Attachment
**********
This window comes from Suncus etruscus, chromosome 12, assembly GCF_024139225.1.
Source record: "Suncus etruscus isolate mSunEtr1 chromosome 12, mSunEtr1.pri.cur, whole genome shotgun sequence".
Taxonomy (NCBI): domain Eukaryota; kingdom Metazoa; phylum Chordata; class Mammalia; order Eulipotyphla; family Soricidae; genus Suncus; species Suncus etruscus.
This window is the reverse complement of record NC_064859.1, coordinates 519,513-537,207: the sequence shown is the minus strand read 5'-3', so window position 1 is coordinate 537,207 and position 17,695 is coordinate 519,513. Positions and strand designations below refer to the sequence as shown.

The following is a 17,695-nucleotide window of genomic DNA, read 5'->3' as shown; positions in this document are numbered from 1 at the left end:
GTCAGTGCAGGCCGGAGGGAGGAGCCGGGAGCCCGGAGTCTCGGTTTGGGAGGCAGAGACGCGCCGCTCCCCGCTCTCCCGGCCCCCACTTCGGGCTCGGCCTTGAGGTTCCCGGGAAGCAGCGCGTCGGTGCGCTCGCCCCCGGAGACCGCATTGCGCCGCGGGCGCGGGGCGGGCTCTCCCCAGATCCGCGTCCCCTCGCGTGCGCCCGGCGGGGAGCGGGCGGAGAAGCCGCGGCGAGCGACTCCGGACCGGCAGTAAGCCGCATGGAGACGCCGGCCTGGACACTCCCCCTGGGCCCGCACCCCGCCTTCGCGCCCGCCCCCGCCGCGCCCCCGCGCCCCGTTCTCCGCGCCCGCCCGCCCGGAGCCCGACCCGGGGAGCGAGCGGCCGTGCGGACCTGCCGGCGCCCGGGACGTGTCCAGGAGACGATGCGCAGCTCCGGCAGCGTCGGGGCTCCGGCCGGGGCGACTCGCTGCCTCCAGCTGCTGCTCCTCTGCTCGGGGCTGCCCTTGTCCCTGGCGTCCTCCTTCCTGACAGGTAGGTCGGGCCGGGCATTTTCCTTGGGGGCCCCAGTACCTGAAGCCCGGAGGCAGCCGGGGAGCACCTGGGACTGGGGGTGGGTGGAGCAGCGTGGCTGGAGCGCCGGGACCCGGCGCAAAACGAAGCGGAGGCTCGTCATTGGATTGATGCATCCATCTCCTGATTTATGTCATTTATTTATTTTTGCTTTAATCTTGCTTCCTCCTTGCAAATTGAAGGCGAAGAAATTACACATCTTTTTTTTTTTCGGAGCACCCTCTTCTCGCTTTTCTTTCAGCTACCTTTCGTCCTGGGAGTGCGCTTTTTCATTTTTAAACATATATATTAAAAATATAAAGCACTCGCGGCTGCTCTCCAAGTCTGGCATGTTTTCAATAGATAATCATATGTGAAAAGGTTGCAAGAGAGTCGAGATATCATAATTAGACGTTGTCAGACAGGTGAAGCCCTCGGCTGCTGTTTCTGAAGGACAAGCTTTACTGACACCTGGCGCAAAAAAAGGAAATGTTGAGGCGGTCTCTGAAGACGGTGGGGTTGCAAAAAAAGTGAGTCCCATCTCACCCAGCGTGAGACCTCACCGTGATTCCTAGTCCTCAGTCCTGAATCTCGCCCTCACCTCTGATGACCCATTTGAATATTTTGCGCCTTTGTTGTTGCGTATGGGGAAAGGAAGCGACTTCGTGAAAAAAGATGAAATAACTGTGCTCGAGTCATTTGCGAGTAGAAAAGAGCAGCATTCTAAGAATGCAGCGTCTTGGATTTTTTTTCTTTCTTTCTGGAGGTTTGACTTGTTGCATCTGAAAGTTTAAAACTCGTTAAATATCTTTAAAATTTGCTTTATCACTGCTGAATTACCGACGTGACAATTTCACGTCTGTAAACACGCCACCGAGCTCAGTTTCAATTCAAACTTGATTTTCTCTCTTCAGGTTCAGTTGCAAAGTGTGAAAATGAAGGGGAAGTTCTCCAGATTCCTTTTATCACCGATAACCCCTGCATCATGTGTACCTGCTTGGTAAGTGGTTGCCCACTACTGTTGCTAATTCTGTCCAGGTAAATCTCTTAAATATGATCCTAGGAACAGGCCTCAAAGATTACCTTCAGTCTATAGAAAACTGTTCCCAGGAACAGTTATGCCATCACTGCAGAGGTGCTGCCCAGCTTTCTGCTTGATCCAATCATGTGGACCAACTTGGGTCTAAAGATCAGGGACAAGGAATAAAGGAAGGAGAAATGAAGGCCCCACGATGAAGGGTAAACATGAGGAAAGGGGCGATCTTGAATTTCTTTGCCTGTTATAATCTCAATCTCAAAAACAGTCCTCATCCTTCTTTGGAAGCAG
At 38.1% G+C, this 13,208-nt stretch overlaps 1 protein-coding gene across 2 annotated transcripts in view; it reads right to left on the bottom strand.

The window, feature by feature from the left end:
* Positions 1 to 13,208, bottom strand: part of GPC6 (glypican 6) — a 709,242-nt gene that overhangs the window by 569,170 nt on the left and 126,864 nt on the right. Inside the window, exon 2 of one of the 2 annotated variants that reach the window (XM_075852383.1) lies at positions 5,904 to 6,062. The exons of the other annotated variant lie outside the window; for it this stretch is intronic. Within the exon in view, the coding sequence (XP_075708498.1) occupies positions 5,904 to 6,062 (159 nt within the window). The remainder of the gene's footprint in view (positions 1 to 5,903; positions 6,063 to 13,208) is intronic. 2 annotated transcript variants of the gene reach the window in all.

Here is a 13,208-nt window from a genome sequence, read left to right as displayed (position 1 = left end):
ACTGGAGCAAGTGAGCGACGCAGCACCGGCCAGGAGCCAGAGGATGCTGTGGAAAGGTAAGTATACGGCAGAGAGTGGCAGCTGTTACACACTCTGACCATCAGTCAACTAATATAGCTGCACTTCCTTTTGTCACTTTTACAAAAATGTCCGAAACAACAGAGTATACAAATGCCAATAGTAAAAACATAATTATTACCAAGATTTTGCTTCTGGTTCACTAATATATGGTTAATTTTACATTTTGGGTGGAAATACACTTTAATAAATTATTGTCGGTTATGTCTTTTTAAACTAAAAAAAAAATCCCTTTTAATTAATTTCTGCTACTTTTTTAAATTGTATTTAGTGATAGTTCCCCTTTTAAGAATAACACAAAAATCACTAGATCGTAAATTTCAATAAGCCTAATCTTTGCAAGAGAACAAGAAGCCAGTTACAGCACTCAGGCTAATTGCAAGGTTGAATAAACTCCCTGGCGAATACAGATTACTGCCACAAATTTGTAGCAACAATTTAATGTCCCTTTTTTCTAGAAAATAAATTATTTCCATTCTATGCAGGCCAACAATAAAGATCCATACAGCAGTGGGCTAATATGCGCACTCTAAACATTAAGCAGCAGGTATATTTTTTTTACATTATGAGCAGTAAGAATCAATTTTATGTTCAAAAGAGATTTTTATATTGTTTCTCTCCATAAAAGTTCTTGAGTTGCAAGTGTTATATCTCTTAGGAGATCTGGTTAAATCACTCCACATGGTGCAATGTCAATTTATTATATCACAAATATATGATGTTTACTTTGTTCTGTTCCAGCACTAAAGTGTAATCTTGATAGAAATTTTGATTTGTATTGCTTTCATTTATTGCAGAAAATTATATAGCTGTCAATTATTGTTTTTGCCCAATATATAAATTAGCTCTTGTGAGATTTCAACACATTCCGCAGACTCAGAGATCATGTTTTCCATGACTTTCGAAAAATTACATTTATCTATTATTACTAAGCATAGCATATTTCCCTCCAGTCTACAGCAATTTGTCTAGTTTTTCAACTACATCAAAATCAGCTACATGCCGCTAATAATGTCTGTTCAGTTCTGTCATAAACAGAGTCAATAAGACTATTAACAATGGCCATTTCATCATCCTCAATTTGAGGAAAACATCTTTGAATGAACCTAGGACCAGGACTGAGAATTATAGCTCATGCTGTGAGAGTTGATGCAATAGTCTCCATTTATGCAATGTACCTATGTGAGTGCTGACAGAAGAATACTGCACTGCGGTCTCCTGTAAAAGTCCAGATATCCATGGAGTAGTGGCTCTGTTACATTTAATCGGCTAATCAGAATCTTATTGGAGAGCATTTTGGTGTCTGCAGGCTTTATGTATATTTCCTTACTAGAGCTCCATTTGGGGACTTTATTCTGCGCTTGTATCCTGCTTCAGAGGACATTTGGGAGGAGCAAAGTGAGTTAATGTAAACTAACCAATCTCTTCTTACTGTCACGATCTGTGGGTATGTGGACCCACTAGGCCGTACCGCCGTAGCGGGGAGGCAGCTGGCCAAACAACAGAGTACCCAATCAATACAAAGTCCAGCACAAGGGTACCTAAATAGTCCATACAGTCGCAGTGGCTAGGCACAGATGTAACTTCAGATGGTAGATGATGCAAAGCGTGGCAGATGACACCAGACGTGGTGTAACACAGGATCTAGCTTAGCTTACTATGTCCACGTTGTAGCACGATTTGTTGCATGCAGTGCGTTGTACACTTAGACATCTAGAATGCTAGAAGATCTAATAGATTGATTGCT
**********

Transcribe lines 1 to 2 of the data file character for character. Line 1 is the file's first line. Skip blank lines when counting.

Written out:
This window comes from Suncus etruscus, chromosome 12, assembly GCF_024139225.1.
Source record: "Suncus etruscus isolate mSunEtr1 chromosome 12, mSunEtr1.pri.cur, whole genome shotgun sequence".